Shenzhen Government Online
Dance ‘A Dream of Red Mansions’ to be staged | April 15-16
From: Shenzhen Daily
Updated: 2022-03-23 14:03

“A Dream of Red Mansions,” one of the four great Chinese classical novels, written by Cao Xueqin during the Qing Dynasty (1644-1911), has been adapted into various art forms. Now, a dance drama of the same title and produced by the Jiangsu Center for the Performing Arts will be staged in Shenzhen next month.

“A Dream of Red Mansions” (also translated as “Dream of the Red Chamber”), written sometime in the middle of the 18th century, has long been considered a masterpiece of Chinese literature. The novel is believed to be semi-autobiographical, mirroring the rise and decline of Cao’s own family and, by extension, of the Qing Dynasty. The novel is remarkable not only for its huge cast of characters and psychological scope, but also for its precise and detailed observation of the life and social structures typical of 18th-century Chinese society.

The Jiangsu Center for the Performing Arts gathered young Chinese artists to join the dance drama, such as director Li Chao, scriptwriters Cui Lei and Li Yicheng and choreographer Li Xing.

Li Sisi, vice general manager of the Jiangsu Center for the Performing Arts, said the new version aims to attract a younger audience. Director Li Chao said he and lead dancer Li Xing, who is also the joint director, spent much time studying the original novel. “The 12 beauties in the novel impressed us most,” said Li Chao. “We want to highlight their personal fates, and allow them to communicate with the audience.”

Li Chao said the costumes were designed strictly in accordance with the original novel to help audience members build an emotional connection with the characters.

“The costumes, earrings and accessories are all based on descriptions in the novel,” said Li Chao. “Some audience members might be concerned that many of the costumes are elaborate, even bulky, and may restrict certain movements by actors. But ‘restriction is the touchstone for genius’ as I was taught by my teacher. I hope the dancers will give full play to their ability within these restrictions.”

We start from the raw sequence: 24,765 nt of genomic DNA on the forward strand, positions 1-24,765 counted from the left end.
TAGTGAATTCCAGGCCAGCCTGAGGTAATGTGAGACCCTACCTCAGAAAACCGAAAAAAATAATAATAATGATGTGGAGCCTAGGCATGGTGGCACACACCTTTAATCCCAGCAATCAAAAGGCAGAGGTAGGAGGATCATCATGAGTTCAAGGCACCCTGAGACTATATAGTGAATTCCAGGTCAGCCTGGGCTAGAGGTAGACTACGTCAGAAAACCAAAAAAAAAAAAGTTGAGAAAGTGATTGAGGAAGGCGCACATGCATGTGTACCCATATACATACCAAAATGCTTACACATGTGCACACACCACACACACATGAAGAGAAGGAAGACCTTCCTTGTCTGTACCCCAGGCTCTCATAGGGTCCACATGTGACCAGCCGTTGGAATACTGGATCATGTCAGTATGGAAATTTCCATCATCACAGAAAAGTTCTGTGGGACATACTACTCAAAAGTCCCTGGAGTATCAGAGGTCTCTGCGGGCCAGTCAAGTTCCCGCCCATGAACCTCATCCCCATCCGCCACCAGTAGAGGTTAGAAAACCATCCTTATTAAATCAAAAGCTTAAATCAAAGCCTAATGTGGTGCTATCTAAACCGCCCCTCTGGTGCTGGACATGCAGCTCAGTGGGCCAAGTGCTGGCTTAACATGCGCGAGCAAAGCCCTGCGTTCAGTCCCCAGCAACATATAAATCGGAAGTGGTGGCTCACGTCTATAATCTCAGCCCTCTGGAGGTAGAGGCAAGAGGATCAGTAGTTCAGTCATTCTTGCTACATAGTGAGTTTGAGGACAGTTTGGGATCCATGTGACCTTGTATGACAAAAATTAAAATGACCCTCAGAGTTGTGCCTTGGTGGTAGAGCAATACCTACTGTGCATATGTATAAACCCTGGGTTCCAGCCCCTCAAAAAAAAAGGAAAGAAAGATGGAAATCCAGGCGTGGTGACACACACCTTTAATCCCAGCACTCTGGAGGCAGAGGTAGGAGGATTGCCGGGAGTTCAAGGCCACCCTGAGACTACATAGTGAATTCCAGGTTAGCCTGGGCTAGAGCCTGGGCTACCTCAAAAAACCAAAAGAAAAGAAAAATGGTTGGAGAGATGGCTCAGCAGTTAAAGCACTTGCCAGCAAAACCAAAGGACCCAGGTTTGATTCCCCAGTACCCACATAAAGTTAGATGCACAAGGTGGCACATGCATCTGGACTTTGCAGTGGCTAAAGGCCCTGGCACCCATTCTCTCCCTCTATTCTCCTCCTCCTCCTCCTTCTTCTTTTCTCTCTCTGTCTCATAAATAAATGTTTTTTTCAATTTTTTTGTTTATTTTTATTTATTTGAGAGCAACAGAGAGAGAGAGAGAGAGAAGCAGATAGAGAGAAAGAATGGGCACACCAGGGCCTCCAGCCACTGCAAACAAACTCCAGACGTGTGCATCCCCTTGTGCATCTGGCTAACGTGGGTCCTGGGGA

Li Xing continued: “If you observe how the dancers move on stage, you will find that they keep their upper body still, while allowing the lower body to move quickly in a flowing motion. These movements are featured in traditional Chinese opera, which suits the 12 beauties’ images.”

Li Xing said the exquisiteness and restraint of the 12 beauties is the feminine element of the novel which connects with modern audiences. As for his role, Li described Jia Baoyu as the most complicated character he has ever played. “Preparing for the role, I questioned myself about the rationality of Jia’s manners and behaviors,” he said.

Dancer Li Yanchao, reflecting on her portraying the character Lin Daiyu in “A Dream of Red Mansions,” said: “As a 30-year-old dancer, I feel that this is the right age to pick up the role of Lin Daiyu. She has always been my favorite character. Despite her talent and beauty, some readers say that Lin is aloof, self-righteous and capricious. But to me, she has a rich inner world of her own.”

“For a dancer, it’s a challenge to present her emotions on stage,” Li Yanchao said. “Common people might hug each other to express affection. But Lin Daiyu expressed her strong feeling by handing over a cup of wine to Jia Baoyu with a gentle handshake. After fully understanding Lin Daiyu, I often have to restrain emotions rather than letting them out on stage,” she added.

Time: 8 p.m., April 15-16

Tickets: 280-880 yuan

Booking: WeChat account “深圳滨海演艺中心”

Venue: Bay Opera of Shenzhen, Bao’an District (宝安区深圳滨海演艺中心)

Metro: Line 5 to Baohua Station (宝华站), Exit A